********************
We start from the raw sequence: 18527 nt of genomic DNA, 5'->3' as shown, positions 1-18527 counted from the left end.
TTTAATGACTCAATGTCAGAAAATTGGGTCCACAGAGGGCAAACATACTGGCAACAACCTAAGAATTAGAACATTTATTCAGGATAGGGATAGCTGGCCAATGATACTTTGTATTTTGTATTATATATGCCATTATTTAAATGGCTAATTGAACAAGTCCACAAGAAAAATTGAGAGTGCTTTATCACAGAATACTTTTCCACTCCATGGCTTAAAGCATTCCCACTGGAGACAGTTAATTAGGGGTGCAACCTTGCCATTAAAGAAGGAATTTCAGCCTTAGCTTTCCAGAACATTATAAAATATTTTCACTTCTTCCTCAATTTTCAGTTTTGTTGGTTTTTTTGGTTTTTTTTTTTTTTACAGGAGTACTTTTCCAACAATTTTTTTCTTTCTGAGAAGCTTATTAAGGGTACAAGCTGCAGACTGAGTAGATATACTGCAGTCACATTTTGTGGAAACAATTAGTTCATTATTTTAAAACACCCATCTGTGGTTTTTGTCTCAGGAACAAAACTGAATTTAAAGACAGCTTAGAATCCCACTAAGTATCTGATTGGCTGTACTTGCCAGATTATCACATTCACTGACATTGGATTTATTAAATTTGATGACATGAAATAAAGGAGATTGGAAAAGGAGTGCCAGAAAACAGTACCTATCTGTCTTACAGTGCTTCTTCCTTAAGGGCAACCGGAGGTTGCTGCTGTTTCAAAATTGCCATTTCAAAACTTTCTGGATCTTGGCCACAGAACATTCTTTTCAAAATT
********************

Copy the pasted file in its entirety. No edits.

We start from the raw sequence: 18527 nt of genomic DNA, 5'->3' as shown, positions 1-18527 counted from the left end.
TTTAATGACTCAATGTCAGAAAATTGGGTCCACAGAGGGCAAACATACTGGCAACAACCTAAGAATTAGAACATTTATTCAGGATAGGGATAGCTGGCCAATGATACTTTGTATTTTGTATTATATATGCCATTATTTAAATGGCTAATTGAACAAGTCCACAAGAAAAATTGAGAGTGCTTTATCACAGAATACTTTTCCACTCCATGGCTTAAAGCATTCCCACTGGAGACAGTTAATTAGGGGTGCAACCTTGCCATTAAAGAAGGAATTTCAGCCTTAGCTTTCCAGAACATTATAAAATATTTTCACTTCTTCCTCAATTTTCAGTTTTGTTGGTTTTTTTGGTTTTTTTTTTTTTTACAGGAGTACTTTTCCAACAATTTTTTTCTTTCTGAGAAGCTTATTAAGGGTACAAGCTGCAGACTGAGTAGATATACTGCAGTCACATTTTGTGGAAACAATTAGTTCATTATTTTAAAACACCCATCTGTGGTTTTTGTCTCAGGAACAAAACTGAATTTAAAGACAGCTTAGAATCCCACTAAGTATCTGATTGGCTGTACTTGCCAGATTATCACATTCACTGACATTGGATTTATTAAATTTGATGACATGAAATAAAGGAGATTGGAAAAGGAGTGCCAGAAAACAGTACCTATCTGTCTTACAGTGCTTCTTCCTTAAGGGCAACCGGAGGTTGCTGCTGTTTCAAAATTGCCATTTCAAAACTTTCTGGATCTTGGCCACAGAACATTCTTTTCAAAATT